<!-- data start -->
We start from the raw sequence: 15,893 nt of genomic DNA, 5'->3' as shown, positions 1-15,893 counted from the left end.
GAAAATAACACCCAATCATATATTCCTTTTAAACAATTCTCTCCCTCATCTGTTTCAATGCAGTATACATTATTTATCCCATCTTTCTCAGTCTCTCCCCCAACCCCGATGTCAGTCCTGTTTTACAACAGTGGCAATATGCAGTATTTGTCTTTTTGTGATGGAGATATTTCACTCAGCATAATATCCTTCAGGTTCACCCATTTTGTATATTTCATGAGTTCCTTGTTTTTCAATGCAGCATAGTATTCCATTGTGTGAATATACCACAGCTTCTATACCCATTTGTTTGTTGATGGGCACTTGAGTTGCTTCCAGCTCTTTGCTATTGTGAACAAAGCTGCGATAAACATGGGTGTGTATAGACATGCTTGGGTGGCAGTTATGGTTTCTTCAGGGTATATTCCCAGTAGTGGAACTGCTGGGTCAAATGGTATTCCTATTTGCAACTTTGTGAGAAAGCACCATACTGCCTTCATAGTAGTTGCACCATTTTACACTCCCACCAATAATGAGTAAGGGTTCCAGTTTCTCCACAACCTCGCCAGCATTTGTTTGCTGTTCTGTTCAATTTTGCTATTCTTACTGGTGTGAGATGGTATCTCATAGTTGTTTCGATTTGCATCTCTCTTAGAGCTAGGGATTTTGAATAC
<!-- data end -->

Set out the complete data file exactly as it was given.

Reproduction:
We start from the raw sequence: 15,893 nt of genomic DNA, 5'->3' as shown, positions 1-15,893 counted from the left end.
GAAAATAACACCCAATCATATATTCCTTTTAAACAATTCTCTCCCTCATCTGTTTCAATGCAGTATACATTATTTATCCCATCTTTCTCAGTCTCTCCCCCAACCCCGATGTCAGTCCTGTTTTACAACAGTGGCAATATGCAGTATTTGTCTTTTTGTGATGGAGATATTTCACTCAGCATAATATCCTTCAGGTTCACCCATTTTGTATATTTCATGAGTTCCTTGTTTTTCAATGCAGCATAGTATTCCATTGTGTGAATATACCACAGCTTCTATACCCATTTGTTTGTTGATGGGCACTTGAGTTGCTTCCAGCTCTTTGCTATTGTGAACAAAGCTGCGATAAACATGGGTGTGTATAGACATGCTTGGGTGGCAGTTATGGTTTCTTCAGGGTATATTCCCAGTAGTGGAACTGCTGGGTCAAATGGTATTCCTATTTGCAACTTTGTGAGAAAGCACCATACTGCCTTCATAGTAGTTGCACCATTTTACACTCCCACCAATAATGAGTAAGGGTTCCAGTTTCTCCACAACCTCGCCAGCATTTGTTTGCTGTTCTGTTCAATTTTGCTATTCTTACTGGTGTGAGATGGTATCTCATAGTTGTTTCGATTTGCATCTCTCTTAGAGCTAGGGATTTTGAATAC